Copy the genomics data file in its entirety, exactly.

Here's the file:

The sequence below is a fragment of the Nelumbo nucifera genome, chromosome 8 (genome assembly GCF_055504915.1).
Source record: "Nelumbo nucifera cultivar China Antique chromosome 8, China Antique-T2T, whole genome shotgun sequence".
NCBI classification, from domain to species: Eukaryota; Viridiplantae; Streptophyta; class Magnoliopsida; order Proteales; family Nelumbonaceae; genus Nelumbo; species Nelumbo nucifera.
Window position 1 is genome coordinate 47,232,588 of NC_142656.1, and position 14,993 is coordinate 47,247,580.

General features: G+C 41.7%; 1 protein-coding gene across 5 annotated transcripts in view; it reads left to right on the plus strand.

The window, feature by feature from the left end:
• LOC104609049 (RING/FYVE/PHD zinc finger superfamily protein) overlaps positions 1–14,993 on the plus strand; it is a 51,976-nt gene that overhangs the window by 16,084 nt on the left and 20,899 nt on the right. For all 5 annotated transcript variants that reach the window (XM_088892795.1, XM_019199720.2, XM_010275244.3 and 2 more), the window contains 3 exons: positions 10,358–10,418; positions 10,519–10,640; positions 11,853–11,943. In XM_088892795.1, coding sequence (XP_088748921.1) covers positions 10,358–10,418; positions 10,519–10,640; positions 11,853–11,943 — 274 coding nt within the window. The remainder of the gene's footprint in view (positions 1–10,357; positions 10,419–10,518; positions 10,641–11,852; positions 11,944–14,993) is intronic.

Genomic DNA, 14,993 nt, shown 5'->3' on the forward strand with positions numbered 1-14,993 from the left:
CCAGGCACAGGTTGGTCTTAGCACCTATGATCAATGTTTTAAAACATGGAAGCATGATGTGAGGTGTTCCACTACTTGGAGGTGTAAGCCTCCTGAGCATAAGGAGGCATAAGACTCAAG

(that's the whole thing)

The sequence below is a fragment of the Nelumbo nucifera genome, chromosome 8 (genome assembly GCF_055504915.1).
Source record: "Nelumbo nucifera cultivar China Antique chromosome 8, China Antique-T2T, whole genome shotgun sequence".
NCBI classification, from domain to species: Eukaryota; Viridiplantae; Streptophyta; class Magnoliopsida; order Proteales; family Nelumbonaceae; genus Nelumbo; species Nelumbo nucifera.
Window position 1 is genome coordinate 47,232,588 of NC_142656.1, and position 14,993 is coordinate 47,247,580.

General features: G+C 41.7%; 1 protein-coding gene across 5 annotated transcripts in view; it reads left to right on the plus strand.

The window, feature by feature from the left end:
• LOC104609049 (RING/FYVE/PHD zinc finger superfamily protein) overlaps positions 1–14,993 on the plus strand; it is a 51,976-nt gene that overhangs the window by 16,084 nt on the left and 20,899 nt on the right. For all 5 annotated transcript variants that reach the window (XM_088892795.1, XM_019199720.2, XM_010275244.3 and 2 more), the window contains 3 exons: positions 10,358–10,418; positions 10,519–10,640; positions 11,853–11,943. In XM_088892795.1, coding sequence (XP_088748921.1) covers positions 10,358–10,418; positions 10,519–10,640; positions 11,853–11,943 — 274 coding nt within the window. The remainder of the gene's footprint in view (positions 1–10,357; positions 10,419–10,518; positions 10,641–11,852; positions 11,944–14,993) is intronic.

Genomic DNA, 14,993 nt, shown 5'->3' on the forward strand with positions numbered 1-14,993 from the left:
CCAGGCACAGGTTGGTCTTAGCACCTATGATCAATGTTTTAAAACATGGAAGCATGATGTGAGGTGTTCCACTACTTGGAGGTGTAAGCCTCCTGAGCATAAGGAGGCATAAGACTCAAG